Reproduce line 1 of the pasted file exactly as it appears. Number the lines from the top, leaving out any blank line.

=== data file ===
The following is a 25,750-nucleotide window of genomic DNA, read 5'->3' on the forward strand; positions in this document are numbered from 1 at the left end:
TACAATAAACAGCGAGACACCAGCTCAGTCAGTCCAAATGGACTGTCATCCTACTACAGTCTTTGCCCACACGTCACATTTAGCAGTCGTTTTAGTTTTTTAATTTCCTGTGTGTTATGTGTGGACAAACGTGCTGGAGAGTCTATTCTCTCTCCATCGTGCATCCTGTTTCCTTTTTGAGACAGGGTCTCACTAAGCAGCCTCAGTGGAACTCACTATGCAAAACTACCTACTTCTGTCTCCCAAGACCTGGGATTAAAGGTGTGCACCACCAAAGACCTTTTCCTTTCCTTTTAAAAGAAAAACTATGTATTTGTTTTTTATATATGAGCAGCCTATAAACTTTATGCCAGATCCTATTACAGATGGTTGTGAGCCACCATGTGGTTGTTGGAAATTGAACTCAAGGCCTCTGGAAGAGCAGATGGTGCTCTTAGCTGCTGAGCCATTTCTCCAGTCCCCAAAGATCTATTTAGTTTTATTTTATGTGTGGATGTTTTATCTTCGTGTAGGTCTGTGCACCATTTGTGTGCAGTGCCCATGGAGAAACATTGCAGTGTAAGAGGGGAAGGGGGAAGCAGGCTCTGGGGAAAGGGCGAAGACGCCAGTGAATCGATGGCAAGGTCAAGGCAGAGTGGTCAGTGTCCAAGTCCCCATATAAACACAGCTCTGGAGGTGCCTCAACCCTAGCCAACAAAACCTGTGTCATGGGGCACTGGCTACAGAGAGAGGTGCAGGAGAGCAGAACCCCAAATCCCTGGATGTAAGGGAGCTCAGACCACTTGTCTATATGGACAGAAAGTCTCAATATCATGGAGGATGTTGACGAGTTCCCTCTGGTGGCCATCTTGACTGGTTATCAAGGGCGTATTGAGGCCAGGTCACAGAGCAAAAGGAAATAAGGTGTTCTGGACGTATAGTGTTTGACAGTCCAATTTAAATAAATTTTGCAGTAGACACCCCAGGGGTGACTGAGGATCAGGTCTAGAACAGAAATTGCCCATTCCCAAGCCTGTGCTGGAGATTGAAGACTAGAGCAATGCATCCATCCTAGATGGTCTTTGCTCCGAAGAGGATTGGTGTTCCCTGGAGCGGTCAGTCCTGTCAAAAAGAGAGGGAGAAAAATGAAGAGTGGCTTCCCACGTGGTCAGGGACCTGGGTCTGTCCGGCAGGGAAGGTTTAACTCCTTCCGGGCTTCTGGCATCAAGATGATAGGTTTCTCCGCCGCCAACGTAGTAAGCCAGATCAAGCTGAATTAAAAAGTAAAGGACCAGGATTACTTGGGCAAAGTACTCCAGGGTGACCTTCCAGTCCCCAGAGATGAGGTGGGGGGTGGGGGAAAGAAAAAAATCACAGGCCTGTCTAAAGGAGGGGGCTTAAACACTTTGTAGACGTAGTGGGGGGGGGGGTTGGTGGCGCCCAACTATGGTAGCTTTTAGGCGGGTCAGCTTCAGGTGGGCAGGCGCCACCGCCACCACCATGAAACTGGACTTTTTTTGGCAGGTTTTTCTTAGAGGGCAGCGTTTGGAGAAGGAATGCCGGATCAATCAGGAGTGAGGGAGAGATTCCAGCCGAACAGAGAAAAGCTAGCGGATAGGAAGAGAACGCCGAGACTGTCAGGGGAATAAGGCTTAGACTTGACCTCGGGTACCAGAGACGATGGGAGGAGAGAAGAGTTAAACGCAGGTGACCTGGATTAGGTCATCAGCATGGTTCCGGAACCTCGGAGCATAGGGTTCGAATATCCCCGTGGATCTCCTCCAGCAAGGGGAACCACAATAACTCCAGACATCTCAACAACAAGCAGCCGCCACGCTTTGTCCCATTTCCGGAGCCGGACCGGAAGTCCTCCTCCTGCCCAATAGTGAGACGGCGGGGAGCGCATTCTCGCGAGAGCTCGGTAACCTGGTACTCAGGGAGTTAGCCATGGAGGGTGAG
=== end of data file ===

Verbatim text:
The following is a 25,750-nucleotide window of genomic DNA, read 5'->3' on the forward strand; positions in this document are numbered from 1 at the left end: